Inbound Logistics | January 2024

FROM AN ICY ENCLAVE in the Arctic to a retail store down the street, white-glove delivery service takes many forms—everything from placing a new sofa in a homeowner’s rec room to installing a single computer server in a restaurant’s tech closet to setting up complex medical devices. But the desired outcome is always the same: make the customer happy.

back on—to get a new refrigerator into the customer’s kitchen. At the commercial level, white-glove service could entail delivering complex medical equipment for demonstration use and picking it back up again or installing customized rooms for private video calls as employees return to work in open oor plan ofces. Customers, both consumer and commercial, have high expectations for service when they order expensive items for delivery. That also means the seller assumes liability for the product going into the customer’s location. “Companies used to be able to deliver a $7,000 couch to the street, and the customer took care of it from there,” says Nick Brown, director of supply chain solutions for enVista, a supply chain technology consultant. “Now the shipper is responsible for getting it into the customer’s room of choice.” Complexity and timing raise the stakes for white-glove deliveries. “These projects are time sensitive and often delivered in the off-hours and sometimes even weekend off-hours. When we deliver to a downtown location, for instance, we have issues like having to close off streets,” says Bourke.

outdated equipment has to be upgraded to handle the new workload. White glove provides an ideal scenario for deliveries to these data centers—even when they are located at the ends of the earth. In one extreme example, SEKO Logistics delivered data center gear to a location above the Arctic Circle, where the items had to acclimate to the local weather for hours until they could be installed. FAILURE IS NOT AN OPTION Unlike shipping from dock to dock, there is no telling what a delivery driver might encounter in a white-glove scenario. At the consumer level, that means doing whatever it takes—such as removing the door and then putting it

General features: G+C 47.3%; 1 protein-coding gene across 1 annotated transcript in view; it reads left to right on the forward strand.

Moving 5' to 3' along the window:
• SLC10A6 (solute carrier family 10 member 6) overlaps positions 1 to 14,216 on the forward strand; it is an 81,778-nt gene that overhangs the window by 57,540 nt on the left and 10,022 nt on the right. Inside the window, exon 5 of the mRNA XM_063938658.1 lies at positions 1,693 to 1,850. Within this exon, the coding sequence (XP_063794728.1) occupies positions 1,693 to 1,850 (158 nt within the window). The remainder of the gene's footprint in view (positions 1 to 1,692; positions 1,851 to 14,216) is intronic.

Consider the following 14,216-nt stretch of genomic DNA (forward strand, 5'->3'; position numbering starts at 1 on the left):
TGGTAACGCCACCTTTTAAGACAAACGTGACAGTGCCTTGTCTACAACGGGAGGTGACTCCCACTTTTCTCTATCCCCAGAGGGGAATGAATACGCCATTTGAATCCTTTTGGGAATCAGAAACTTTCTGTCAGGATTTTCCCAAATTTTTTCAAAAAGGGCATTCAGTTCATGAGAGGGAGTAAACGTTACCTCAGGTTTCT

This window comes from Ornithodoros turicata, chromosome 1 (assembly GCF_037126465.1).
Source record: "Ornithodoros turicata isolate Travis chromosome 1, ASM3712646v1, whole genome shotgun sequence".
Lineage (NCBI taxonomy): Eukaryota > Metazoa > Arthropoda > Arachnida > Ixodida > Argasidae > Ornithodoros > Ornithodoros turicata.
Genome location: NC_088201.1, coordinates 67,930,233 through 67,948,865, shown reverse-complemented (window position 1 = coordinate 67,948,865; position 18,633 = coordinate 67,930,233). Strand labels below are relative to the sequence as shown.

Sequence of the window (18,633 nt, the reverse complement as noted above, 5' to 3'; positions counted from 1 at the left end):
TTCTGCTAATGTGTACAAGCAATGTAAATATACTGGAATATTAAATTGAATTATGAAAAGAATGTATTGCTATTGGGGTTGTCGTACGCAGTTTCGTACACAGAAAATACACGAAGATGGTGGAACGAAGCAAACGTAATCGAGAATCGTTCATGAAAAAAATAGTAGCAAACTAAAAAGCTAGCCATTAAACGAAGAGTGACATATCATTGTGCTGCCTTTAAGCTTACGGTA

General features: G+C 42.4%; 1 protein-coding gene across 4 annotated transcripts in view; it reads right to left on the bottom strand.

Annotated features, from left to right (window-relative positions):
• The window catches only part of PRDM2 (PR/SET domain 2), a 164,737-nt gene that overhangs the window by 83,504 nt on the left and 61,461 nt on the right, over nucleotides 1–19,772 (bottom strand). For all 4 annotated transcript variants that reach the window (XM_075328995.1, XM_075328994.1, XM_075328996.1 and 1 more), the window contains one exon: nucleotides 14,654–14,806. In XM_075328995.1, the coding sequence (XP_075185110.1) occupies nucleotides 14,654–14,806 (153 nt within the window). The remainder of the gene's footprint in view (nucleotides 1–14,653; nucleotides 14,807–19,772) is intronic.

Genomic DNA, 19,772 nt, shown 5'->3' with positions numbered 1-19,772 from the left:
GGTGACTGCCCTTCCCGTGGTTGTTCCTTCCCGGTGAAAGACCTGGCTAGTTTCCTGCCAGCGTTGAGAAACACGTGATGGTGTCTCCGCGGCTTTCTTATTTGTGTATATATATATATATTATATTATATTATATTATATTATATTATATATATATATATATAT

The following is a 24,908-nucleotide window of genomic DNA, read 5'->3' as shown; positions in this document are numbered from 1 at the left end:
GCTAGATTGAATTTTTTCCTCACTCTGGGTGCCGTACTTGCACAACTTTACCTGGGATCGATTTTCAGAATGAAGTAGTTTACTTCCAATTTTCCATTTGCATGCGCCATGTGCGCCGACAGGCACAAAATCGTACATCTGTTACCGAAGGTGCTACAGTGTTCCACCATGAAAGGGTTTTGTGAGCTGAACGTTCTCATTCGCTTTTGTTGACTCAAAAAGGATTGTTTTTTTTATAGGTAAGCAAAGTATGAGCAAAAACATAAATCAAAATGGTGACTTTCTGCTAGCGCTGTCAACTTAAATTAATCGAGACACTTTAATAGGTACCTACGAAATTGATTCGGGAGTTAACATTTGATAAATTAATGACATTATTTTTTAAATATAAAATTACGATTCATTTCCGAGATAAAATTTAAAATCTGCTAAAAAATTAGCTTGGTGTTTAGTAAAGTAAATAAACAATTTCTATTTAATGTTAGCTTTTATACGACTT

The denition of white glove encompasses a wide range of services, depending on customer needs. Basically, it’s the next step beyond nal-mile service, which delivers a product to the customer’s dock or curb. With white- glove service, providers take the product to the customer’s specic location of choice and install it or set it up for use. As consumers become more comfortable buying large items online, and brands go all in on reducing the amount of stock in retail locations, white-glove service will continue to play a signicant role in the fulllment space. Parcel and LTL carriers will continue to purge big and bulky items that make their networks inefcient, shifting more volume to white-glove service options. For their part, shippers are leaning toward white-glove service as a way to consolidate oversized shipments. Instead of sending, say, ve bar stools in three oversized parcel deliveries, the shipper consolidates that order into one pallet load for white-glove delivery. DATA CENTERS GET SOME LOVE Long a staple in the furniture and home appliance industry, other sectors are embracing white-glove services as well. The growth of articial intelligence and the remote work trend has created a surge in white-glove deliveries for data centers, for instance. “Constant growth and refurbishment of high-tech equipment exists primarily within data centers,” says Brian Bourke, global chief commercial ofcer for SEKO, a global logistics provider. Data centers are adding capacity, and

While furniture and home appliances have long embraced white-glove delivery, it is now gaining traction across a wider spectrum of industries. SEKO Logistics, for example, has added data centers to its roster of white-glove customers.

130 Inbound Logistics • January 2024

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